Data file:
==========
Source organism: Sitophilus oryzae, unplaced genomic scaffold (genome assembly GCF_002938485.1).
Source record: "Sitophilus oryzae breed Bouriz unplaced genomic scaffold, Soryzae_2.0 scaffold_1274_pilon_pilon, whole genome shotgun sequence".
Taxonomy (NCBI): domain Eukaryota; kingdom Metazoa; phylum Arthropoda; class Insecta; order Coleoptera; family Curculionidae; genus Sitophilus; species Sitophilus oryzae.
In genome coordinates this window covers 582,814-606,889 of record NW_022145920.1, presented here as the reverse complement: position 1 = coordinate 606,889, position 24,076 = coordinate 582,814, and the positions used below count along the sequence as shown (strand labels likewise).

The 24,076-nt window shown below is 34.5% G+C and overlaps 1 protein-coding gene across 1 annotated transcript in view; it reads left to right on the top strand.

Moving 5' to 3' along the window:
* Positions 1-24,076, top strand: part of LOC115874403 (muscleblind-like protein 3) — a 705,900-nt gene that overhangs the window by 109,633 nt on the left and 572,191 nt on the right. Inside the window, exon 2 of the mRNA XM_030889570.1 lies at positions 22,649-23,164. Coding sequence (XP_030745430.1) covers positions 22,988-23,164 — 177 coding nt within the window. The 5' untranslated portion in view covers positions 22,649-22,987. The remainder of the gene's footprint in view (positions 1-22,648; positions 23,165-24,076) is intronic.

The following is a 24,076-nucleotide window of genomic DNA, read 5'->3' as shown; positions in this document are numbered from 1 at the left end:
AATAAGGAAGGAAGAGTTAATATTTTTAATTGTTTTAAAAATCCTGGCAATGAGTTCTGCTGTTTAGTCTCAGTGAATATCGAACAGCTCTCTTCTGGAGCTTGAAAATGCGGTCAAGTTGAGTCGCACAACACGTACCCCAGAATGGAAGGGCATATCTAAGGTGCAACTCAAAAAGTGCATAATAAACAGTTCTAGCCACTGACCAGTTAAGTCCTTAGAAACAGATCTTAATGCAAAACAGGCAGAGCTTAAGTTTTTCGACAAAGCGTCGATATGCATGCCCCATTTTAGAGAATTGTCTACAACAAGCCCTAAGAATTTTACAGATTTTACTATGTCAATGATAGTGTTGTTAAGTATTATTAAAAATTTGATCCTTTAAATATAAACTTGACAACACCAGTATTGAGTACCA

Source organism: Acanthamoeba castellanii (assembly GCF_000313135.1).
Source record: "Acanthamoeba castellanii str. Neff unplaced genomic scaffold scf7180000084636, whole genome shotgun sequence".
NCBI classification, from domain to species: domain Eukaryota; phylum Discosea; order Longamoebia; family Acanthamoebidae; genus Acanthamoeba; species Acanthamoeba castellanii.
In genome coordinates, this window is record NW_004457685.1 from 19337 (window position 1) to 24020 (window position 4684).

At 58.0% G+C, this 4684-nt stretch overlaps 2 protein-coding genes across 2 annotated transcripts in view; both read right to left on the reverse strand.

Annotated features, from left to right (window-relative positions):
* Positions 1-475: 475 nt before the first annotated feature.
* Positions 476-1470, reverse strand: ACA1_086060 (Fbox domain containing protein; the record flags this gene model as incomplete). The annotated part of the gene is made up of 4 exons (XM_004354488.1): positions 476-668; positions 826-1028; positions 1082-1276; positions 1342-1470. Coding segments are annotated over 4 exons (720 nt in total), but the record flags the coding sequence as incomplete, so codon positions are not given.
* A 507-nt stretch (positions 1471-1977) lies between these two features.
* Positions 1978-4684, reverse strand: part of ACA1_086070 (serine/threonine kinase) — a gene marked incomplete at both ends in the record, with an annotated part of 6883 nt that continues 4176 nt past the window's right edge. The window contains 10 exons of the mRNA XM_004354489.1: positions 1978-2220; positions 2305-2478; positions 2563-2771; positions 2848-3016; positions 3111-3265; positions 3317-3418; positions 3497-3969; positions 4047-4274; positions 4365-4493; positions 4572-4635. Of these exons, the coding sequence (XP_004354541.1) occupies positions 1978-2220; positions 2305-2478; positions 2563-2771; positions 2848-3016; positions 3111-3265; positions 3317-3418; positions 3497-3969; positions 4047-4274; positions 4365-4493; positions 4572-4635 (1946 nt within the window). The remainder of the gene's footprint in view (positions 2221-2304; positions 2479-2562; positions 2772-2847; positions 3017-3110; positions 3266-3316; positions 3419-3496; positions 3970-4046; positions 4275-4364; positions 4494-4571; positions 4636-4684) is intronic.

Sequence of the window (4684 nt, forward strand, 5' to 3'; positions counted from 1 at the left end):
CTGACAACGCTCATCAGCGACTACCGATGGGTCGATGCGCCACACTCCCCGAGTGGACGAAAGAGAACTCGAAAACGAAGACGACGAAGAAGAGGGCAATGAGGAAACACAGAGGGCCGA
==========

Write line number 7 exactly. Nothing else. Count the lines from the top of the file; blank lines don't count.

* Positions 1-24,076, top strand: part of LOC115874403 (muscleblind-like protein 3) — a 705,900-nt gene that overhangs the window by 109,633 nt on the left and 572,191 nt on the right. Inside the window, exon 2 of the mRNA XM_030889570.1 lies at positions 22,649-23,164. Coding sequence (XP_030745430.1) covers positions 22,988-23,164 — 177 coding nt within the window. The 5' untranslated portion in view covers positions 22,649-22,987. The remainder of the gene's footprint in view (positions 1-22,648; positions 23,165-24,076) is intronic.